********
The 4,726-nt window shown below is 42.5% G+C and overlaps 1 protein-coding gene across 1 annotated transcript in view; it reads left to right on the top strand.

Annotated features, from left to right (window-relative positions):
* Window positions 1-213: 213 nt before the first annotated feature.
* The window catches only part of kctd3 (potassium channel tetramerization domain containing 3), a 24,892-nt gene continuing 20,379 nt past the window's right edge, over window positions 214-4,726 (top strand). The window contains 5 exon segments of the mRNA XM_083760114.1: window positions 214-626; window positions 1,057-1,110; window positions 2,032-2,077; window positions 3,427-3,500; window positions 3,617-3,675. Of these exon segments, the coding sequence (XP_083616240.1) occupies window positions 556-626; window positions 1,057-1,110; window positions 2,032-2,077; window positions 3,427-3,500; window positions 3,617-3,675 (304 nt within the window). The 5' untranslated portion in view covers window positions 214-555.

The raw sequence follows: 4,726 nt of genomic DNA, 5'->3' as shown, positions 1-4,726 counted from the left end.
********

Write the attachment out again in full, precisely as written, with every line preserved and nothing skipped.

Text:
The 4,726-nt window shown below is 42.5% G+C and overlaps 1 protein-coding gene across 1 annotated transcript in view; it reads left to right on the top strand.

Annotated features, from left to right (window-relative positions):
* Window positions 1-213: 213 nt before the first annotated feature.
* The window catches only part of kctd3 (potassium channel tetramerization domain containing 3), a 24,892-nt gene continuing 20,379 nt past the window's right edge, over window positions 214-4,726 (top strand). The window contains 5 exon segments of the mRNA XM_083760114.1: window positions 214-626; window positions 1,057-1,110; window positions 2,032-2,077; window positions 3,427-3,500; window positions 3,617-3,675. Of these exon segments, the coding sequence (XP_083616240.1) occupies window positions 556-626; window positions 1,057-1,110; window positions 2,032-2,077; window positions 3,427-3,500; window positions 3,617-3,675 (304 nt within the window). The 5' untranslated portion in view covers window positions 214-555.

The raw sequence follows: 4,726 nt of genomic DNA, 5'->3' as shown, positions 1-4,726 counted from the left end.